I received the new Dust To Digital Release, Victrola Favorites from Ms. Honey for Christmas, and I haven’t been able to stop listening to it since then. I think that Dust To Digital is a pretty hit and miss reissue group – but all their releases have a striking amount of detail and love poured into the song choices (though the art direction and build quality of another one of their new releases, Art of Recording, leaves a lot to be desired and has prevented me from reviewing it fairly thus far.) and this one might be their best work yet.
The set is loosely themed around a collection of 78s from around the world compiled by collectors Jeffery Taylor and Robert Mills and design to simulate a Victrola parlor or I guess more accurately – their Victrola parlor where they play long forgotten 78s they have found from all corners of the world and through many different means. The collection of sides is wonderfully sequenced and each song moves smoothly into the next despite being all different corners for the world. The names and records are mostly unfamiliar to me – which is a pleasant surprise – as this is not just a good collection of sides in the way Goodbye, Babylon or Tikont’s Flashback series are, but it’s a masterful and well documented collection of songs, unheard a much more challenging feat – and one that puts this collection on a short list for one of the best collections of songs that I’ve ever heard. The collection is two discs and held in the covers of a 144 page booklet with amazing detail shots of the 78 labels, sleeves and advertising that accompanied these sides. I can’t really say this strongly enough, but I highly recommend this release.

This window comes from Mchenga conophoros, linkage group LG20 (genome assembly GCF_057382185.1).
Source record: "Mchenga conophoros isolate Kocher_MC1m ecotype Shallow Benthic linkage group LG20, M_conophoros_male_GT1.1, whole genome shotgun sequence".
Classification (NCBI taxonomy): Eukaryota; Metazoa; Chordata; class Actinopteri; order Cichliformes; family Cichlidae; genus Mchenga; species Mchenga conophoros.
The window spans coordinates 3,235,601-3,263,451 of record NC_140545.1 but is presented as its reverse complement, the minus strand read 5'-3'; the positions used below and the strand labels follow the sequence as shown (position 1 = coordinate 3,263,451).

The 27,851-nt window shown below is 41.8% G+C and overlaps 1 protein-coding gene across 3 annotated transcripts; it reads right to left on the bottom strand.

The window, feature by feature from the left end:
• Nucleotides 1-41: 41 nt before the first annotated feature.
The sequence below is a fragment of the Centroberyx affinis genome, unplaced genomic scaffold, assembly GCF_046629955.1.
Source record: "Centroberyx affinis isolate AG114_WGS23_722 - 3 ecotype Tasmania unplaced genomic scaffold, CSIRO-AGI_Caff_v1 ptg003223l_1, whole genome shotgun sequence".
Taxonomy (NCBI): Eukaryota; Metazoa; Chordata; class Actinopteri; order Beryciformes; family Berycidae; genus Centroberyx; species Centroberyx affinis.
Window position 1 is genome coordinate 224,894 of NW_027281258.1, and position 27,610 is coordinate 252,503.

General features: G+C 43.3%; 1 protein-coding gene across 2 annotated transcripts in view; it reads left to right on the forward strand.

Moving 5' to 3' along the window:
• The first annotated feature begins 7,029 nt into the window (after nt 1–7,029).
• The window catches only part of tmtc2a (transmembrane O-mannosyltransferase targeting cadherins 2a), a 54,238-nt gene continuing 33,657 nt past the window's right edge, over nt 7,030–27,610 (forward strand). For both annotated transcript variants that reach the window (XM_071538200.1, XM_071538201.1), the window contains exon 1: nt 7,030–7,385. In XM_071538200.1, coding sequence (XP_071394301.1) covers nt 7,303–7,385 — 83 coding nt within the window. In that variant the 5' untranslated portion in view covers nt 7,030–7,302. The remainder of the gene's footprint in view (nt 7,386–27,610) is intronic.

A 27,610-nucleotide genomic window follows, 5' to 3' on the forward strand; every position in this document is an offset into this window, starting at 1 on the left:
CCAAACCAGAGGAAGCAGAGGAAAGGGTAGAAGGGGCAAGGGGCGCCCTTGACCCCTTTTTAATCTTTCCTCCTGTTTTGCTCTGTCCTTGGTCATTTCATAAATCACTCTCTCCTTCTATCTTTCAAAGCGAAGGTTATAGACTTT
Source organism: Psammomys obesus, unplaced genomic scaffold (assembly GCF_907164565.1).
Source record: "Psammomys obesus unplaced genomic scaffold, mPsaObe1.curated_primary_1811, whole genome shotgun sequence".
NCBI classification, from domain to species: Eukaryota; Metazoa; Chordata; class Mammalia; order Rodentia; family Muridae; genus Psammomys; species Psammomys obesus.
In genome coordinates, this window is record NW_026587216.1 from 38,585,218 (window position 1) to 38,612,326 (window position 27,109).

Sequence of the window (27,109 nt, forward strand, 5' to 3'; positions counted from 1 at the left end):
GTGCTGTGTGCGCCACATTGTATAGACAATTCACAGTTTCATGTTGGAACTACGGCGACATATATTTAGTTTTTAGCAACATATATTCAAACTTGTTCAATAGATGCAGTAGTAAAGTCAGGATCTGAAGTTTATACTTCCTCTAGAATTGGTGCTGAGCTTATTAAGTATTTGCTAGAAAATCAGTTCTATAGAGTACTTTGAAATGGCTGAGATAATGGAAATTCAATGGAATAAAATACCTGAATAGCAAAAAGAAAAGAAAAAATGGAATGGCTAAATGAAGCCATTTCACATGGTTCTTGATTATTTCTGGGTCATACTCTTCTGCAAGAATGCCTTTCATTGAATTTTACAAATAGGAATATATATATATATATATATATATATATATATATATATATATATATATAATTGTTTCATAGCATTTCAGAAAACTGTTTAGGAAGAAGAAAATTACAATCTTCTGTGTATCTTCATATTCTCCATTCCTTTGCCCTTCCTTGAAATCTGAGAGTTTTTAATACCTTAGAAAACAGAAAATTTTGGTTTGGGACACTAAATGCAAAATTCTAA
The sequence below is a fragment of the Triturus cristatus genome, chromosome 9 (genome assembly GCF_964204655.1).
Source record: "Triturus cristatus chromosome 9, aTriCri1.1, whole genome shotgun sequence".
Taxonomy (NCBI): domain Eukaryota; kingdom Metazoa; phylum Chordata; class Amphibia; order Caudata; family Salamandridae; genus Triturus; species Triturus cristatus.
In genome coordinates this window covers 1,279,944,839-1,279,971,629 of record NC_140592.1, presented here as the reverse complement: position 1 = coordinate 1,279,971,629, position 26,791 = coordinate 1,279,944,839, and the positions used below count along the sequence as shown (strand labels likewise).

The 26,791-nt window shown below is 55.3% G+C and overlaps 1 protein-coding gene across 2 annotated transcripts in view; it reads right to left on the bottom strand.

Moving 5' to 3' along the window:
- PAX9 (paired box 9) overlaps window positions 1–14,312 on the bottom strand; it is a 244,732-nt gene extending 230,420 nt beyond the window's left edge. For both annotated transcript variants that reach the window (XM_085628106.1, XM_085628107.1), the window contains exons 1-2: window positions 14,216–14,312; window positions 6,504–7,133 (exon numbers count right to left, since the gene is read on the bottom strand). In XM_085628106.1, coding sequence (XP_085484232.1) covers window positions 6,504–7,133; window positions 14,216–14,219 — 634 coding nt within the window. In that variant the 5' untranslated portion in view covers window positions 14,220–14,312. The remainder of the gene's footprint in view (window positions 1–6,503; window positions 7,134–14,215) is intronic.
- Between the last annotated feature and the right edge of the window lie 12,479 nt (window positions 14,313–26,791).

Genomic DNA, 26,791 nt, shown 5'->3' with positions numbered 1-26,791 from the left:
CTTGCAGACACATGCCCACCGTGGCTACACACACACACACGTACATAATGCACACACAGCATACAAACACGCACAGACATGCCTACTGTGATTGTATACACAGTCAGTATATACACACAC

Buy It Here !
Kelly Harrell – O! Molly Go Ask Your Mother (1927)
Carlos Ramos – Torre De Belem (1931)
“Lord, I’m Troubled About My Soul” is my favorite traditional gospel song, though it does not have a deep recorded tradition as many southern gospel songs. This version is by Lillie Knox who was recorded by John Lomax on one of his Library of Congress field recording trips through South Carolina. Lillie Knox has a incredible voice – and this track recorded acapella is one of the most moving recordings I’ve ever heard.
Lille Knox – I’m Troubled About My Soul (1937)